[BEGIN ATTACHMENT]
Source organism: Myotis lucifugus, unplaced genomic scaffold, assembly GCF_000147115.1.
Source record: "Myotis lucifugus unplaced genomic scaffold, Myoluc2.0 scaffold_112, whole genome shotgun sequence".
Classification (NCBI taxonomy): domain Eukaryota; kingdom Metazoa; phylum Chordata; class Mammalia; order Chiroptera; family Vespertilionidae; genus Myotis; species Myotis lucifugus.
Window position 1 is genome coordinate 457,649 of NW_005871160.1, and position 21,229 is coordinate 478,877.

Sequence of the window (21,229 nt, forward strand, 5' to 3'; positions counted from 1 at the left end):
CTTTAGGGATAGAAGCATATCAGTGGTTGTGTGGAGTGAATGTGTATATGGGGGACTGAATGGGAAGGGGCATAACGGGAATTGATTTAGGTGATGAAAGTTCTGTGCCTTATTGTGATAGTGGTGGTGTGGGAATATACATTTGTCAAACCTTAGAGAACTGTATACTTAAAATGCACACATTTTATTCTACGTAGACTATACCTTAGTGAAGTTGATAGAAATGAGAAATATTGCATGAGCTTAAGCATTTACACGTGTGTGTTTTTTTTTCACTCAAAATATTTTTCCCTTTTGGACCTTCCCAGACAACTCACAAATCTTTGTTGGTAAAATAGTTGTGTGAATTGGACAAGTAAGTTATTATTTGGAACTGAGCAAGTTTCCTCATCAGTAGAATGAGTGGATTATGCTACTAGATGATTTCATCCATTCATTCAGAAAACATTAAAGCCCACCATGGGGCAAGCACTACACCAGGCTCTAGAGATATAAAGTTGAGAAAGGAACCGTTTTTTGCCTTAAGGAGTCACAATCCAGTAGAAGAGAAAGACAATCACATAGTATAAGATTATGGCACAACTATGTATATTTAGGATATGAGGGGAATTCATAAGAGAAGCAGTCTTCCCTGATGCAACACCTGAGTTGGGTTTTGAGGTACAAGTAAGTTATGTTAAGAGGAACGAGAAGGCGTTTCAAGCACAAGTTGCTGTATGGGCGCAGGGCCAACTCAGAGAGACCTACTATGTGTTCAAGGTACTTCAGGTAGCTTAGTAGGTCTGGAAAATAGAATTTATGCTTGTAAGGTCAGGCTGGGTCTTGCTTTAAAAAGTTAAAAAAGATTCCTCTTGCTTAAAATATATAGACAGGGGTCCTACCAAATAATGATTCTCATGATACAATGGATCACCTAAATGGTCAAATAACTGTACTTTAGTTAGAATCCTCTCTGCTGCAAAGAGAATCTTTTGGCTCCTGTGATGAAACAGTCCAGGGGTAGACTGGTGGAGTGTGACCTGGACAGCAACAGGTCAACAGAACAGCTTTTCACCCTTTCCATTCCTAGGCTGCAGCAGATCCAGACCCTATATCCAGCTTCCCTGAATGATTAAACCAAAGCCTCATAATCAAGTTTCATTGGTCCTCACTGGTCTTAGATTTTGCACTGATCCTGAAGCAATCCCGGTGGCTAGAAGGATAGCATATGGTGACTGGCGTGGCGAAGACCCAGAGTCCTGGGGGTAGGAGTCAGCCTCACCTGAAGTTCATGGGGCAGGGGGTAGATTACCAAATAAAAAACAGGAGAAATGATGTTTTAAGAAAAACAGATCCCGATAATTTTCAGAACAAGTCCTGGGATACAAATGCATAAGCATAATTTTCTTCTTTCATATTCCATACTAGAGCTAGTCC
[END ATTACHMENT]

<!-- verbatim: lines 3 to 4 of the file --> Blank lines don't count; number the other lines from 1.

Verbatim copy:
Classification (NCBI taxonomy): domain Eukaryota; kingdom Metazoa; phylum Chordata; class Mammalia; order Chiroptera; family Vespertilionidae; genus Myotis; species Myotis lucifugus.
Window position 1 is genome coordinate 457,649 of NW_005871160.1, and position 21,229 is coordinate 478,877.